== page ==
Frequent Fliers: Expect Turbulence

Airlines are charging more to issue award tickets and making them harder to get.

Tim Winship is an editor-at-large for and publisher of

Are frequent-flier programs still a good deal?

These programs have lost a lot of their value over the past five years, in a number of ways. You've seen most airlines increase the number of miles required for awards. American Airlines recently began imposing a $50 cash surcharge to upgrade from coach to first class. International upgrades can cost as much as $350. Frontier and US Airways now charge a $25 frequent-flier-award ticketing fee for domestic flights. Continental recently announced that holders of unrestricted awards -- for which you typically pay twice as many miles -- would no longer have rights to any available seat on all flights.

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Finally, it used to be standard policy to earn a minimum of 500 frequent-flier miles even on short flights. Now, US Airways awards only the actual miles flown.

Do discount airlines, such as Southwest and JetBlue, treat frequent fliers better?

We have not seen a similar pattern of program devaluation among the low-cost carriers, but they've had bare-bones programs from the outset. They limit the ways you can earn miles, or what you can redeem them for. And miles expire sooner.

How else can travelers save?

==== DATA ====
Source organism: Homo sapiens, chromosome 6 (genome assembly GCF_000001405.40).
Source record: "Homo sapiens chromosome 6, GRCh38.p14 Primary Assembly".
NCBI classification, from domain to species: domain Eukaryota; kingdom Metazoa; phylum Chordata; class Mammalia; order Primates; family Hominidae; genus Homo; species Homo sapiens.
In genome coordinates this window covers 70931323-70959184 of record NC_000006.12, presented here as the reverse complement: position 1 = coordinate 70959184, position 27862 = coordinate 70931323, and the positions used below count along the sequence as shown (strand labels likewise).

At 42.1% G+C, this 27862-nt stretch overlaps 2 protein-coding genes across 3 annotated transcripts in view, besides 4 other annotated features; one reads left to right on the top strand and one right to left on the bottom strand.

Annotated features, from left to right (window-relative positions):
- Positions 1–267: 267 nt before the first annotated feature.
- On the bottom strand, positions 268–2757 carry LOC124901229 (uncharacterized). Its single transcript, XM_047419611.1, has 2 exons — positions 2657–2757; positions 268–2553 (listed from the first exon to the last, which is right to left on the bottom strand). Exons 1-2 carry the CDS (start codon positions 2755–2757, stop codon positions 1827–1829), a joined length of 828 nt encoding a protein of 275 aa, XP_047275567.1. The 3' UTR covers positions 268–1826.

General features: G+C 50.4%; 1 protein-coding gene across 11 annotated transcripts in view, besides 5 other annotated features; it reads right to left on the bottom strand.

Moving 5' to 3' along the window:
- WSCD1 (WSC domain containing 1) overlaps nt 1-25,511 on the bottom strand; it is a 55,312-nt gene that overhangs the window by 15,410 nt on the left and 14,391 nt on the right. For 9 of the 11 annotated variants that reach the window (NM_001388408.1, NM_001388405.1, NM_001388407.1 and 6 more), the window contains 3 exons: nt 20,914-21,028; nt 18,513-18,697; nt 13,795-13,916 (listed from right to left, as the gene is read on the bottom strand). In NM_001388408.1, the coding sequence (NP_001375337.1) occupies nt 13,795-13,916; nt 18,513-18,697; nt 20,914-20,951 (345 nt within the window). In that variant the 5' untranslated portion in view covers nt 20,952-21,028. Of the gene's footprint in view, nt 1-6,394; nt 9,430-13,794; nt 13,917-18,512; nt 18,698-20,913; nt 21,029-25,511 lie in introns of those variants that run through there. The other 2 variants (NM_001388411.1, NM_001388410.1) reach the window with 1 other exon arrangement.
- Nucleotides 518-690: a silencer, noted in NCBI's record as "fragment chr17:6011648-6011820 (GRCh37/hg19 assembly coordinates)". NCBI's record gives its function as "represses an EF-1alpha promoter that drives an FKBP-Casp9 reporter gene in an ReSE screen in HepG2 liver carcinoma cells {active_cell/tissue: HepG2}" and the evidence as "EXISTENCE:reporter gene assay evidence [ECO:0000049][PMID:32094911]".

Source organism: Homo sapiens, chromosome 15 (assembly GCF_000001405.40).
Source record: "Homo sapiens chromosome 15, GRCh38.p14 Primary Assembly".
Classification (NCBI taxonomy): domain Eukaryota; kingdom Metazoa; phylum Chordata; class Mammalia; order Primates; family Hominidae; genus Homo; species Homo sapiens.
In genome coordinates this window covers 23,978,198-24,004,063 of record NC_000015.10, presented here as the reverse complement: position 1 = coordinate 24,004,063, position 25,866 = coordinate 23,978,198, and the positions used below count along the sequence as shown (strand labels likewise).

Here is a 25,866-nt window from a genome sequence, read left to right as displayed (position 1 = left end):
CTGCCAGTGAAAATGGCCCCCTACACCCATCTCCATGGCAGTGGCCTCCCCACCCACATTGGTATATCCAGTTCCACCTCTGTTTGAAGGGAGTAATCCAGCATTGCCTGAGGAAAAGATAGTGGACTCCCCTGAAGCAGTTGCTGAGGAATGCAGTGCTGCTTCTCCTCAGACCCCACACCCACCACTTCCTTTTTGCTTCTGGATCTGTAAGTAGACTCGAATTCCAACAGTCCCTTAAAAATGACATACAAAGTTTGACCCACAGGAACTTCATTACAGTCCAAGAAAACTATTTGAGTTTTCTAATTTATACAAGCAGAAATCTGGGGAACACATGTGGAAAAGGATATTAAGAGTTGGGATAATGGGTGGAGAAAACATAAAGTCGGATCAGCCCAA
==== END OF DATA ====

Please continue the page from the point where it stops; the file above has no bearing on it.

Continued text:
The majority of consumers earn their miles by using a credit card. If the card offers a hotel program, it can give airline programs a run for their money. While airline ticket prices have been flat for the past several years, due to competition from discount airlines, hotels have been steadily raising rates.

Another attractive option is a card that offers a simple 1% cash rebate -- essentially equivalent to airline cards that let you earn one mile for every dollar. But with cash, you can buy a ticket with none of the hassle of redeeming miles.

What should people do with the miles they've saved?

You'd be surprised at how many people are hoarding miles with the idea that someday they'll retire and start redeeming the miles for exotic trips. That is a very risky approach. There's no reason to think that the ongoing devaluation of miles is a trend that is going to reverse. It's like holding a stock that's been losing value for the past five years -- irrational. Using miles sooner rather than later is called for.

Anne Kates Smith
Executive Editor, Kiplinger's Personal Finance

Anne Kates Smith brings Wall Street to Main Street, with decades of experience covering investments and personal finance for real people trying to navigate fast-changing markets, preserve financial security or plan for the future. She oversees the magazine's investing coverage,  authors Kiplinger’s biannual stock-market outlooks and writes the "Your Mind and Your Money" column, a take on behavioral finance and how investors can get out of their own way. Smith began her journalism career as a writer and columnist for USA Today. Prior to joining Kiplinger, she was a senior editor at U.S. News & World Report and a contributing columnist for TheStreet. Smith is a graduate of St. John's College in Annapolis, Md., the third-oldest college in America.